S. Korean, Japanese coast guards face off in waters off Jeju for 3 straight days

Posted on : 2021-01-13 17:27 KST Modified on : 2021-01-13 17:27 KST
Maritime dispute tied to both sides’ claims of exclusive economic zones
A photograph of a Japan Coast Guard ship taken by the Korea Coast Guard. (provided by the Korea Coast Guard)
A photograph of a Japan Coast Guard ship taken by the Korea Coast Guard. (provided by the Korea Coast Guard)

The South Korean and Japanese coast guards faced off for three straight days, each claiming the waters off the southern end of Jeju Island as part of their own exclusive economic zone (EEZ).

This is a new source of conflict in a relationship already strained over a Korean court’s ruling on the Japanese military’s “comfort women” system.

On Jan. 12, the Korea Coast Guard (KCG) said, “We discovered a Japan Coast Guard (JCG) vessel in waters 70 nautical miles [around 126 km] southeast of Seogwipo, Jeju, at 11:45 pm on Jan. 10, and we have been demanding that it leave those waters.”

“The Coast Guard has dispatched a 3,000-ton ship, and as of 3 pm [today], we were observing the ship’s activities closely at a distance of three nautical miles [around 5 km],” it added.

A KCG official explained, “The South Korean and Japanese EEZs overlap in these waters. It’s supposed to be determined through diplomatic discussions, but both are now claiming them as their own waters.”

“We are engaging in legitimate activities in our own waters,” the official asserted.

On Jan. 11, Japan’s NHK network reported that “the Japan Coast Guard survey ship Shoyo was conducting a survey at a location around 140 kilometers west of Meshima at the western end of Nagasaki’s Goto Islands, which falls within Japan’s EEZ, when a KCG vessel began sending radio commands for it to halt its survey.”

According to the NHK, the KCG demanded that the vessel immediately suspend its survey, insisting that it “needed prior permission from the South Korean government to conduct scientific surveys in South Korean waters.” In response, the JCG maintained that it was “engaged in legitimate survey activities in Japan’s EEZ” and called on the KCG to “immediately cease its demands and move away from the vessel.” The network also said a similar run-in between the KCG and JCG had occurred last August.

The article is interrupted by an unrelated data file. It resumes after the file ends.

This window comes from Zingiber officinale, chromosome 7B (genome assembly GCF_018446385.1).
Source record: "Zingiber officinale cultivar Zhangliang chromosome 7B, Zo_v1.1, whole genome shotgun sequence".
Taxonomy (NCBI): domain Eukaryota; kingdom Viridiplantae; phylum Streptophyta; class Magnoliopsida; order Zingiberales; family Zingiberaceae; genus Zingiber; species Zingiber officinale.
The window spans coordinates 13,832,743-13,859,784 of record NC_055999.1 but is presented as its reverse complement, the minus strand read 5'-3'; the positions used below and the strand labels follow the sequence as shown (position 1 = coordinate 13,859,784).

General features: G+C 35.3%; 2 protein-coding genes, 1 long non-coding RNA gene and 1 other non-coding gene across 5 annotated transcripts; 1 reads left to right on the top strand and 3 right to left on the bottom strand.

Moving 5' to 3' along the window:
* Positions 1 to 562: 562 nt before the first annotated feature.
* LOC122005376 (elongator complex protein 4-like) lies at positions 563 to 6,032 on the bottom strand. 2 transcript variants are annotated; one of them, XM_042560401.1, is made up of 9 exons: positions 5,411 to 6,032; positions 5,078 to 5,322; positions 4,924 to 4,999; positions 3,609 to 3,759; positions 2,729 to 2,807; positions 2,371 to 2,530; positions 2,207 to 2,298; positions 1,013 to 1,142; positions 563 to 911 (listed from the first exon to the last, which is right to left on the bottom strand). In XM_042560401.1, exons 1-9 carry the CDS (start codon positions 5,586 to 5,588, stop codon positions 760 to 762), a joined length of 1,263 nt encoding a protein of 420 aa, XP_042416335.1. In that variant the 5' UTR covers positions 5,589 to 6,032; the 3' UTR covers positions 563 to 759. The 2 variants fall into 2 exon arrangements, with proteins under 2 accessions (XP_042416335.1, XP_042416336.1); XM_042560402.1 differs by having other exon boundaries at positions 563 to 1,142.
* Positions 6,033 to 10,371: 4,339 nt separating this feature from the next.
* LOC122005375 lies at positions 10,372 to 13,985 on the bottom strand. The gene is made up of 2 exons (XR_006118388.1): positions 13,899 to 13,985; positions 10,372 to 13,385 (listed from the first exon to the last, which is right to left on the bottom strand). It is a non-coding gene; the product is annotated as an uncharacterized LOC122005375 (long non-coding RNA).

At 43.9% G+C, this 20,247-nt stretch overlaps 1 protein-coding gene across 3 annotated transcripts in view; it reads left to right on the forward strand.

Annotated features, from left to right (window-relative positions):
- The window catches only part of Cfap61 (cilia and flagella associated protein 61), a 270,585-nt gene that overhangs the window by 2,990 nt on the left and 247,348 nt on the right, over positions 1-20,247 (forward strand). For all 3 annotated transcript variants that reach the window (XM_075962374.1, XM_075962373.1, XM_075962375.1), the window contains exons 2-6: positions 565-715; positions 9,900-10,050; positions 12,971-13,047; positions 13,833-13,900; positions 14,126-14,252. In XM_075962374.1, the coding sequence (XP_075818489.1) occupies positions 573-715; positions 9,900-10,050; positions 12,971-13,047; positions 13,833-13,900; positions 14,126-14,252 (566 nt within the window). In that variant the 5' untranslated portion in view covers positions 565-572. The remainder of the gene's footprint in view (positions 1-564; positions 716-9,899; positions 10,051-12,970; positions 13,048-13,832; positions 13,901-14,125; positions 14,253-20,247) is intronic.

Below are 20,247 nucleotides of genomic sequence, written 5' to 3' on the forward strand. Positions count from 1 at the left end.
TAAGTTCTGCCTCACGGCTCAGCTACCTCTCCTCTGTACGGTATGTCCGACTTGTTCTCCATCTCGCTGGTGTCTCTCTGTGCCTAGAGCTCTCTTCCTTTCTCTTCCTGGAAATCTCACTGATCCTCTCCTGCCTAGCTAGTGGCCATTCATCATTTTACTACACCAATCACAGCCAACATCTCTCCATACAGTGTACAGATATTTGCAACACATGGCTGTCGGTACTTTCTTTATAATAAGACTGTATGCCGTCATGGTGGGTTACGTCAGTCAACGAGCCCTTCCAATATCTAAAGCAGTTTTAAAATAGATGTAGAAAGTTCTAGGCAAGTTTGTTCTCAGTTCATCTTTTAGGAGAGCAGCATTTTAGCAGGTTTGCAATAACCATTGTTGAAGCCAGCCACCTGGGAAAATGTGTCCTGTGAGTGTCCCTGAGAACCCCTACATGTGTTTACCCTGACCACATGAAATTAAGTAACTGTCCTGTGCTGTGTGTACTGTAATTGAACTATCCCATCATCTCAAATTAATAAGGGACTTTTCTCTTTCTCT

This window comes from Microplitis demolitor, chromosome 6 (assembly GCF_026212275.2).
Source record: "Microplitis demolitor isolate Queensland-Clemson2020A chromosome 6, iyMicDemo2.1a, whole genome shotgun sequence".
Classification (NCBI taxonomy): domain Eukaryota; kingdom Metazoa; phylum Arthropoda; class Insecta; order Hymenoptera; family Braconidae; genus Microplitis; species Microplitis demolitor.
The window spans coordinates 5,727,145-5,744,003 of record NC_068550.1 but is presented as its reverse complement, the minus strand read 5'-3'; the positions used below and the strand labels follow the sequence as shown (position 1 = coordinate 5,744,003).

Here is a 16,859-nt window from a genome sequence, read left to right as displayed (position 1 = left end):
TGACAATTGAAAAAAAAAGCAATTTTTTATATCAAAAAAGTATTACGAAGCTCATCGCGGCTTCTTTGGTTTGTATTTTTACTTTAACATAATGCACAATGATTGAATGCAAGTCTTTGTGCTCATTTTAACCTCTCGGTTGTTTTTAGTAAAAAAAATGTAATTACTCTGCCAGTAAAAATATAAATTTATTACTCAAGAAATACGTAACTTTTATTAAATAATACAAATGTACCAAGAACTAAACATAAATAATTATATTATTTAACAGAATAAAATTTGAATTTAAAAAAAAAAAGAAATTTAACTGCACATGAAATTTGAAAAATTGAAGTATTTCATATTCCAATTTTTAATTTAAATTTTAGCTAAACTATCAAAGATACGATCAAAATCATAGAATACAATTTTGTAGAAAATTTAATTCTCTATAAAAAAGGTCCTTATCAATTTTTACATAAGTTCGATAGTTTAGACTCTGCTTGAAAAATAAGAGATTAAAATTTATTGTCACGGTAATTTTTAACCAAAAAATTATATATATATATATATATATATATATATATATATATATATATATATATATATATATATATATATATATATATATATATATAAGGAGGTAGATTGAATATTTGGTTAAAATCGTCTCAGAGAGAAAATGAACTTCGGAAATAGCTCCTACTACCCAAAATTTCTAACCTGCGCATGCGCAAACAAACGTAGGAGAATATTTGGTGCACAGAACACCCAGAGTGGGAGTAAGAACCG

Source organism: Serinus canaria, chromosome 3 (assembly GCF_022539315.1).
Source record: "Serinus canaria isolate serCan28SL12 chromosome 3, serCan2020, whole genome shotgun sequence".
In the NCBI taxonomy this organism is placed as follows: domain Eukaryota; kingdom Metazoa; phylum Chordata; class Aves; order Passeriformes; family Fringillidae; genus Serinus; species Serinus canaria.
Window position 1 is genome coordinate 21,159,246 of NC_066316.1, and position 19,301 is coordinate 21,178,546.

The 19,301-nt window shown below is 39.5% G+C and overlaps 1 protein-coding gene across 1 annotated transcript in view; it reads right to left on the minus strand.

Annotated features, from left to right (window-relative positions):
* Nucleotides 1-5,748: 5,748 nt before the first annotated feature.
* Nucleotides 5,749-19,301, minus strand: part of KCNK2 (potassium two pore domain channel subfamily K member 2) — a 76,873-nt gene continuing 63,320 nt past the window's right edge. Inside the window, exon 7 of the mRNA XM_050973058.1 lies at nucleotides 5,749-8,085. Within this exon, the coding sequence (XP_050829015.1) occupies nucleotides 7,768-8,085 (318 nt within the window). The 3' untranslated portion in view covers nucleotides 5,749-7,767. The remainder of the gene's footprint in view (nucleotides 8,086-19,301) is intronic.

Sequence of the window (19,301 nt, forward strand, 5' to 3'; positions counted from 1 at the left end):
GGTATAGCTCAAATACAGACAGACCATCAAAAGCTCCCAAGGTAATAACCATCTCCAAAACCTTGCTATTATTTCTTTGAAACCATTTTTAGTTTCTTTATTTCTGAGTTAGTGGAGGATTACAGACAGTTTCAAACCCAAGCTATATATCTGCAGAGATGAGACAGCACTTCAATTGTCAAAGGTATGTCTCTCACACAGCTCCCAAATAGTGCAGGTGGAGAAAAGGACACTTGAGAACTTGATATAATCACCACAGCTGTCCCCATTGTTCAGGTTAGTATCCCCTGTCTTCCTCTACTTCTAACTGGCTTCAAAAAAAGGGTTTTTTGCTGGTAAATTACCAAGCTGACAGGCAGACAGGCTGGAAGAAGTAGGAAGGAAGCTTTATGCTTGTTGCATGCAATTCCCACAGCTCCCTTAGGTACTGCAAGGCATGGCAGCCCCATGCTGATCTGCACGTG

South Korea and Japan have drawn borders for fishing based on their fisheries agreement, which entered into force in January 1999. But they have yet to reach an agreement on the EEZ borders due to conflicting territorial claims, including those related to Dokdo. According to the UN Convention on the Law of the Sea, countries may designate an EEZ extending 200 nautical miles from their respective coast. In cases like South Korea and Japan’s when their territories are adjacent, they are supposed to draw suitable borders in between based on discussions.

South Korean Ministry of Foreign Affairs (MOFA) Spokesperson Choi Young-sam said the South Korean government was “engaged in legitimate ongoing law enforcement activities in waters that fall under South Korean government jurisdiction based on international law and related statutes.”

“The relevant South Korean institutions have determined that the location of the Japanese vessel corresponds to South Korea’s Exclusive Economic Zone,” he explained.

A MOFA official acknowledged that Japan “has indeed protested this matter.”

“The South Korean government has stated that the waters are under our jurisdiction and that the [KCG’s] activities were legitimate, and demanded that Japan’s maritime survey activities be immediately suspended,” the official said.

But with Japan insisting that it plans to finish the survey as scheduled by February, the dispute is expected to continue.

Meanwhile, the KCG reported that the JCG ship had departed South Korean waters at 4:24 pm on Jan. 12.

By Gil Yun-hyung, staff reporter, and Lee Jung-ha, Incheon correspondent

Please direct comments or questions to [english@hani.co.kr]

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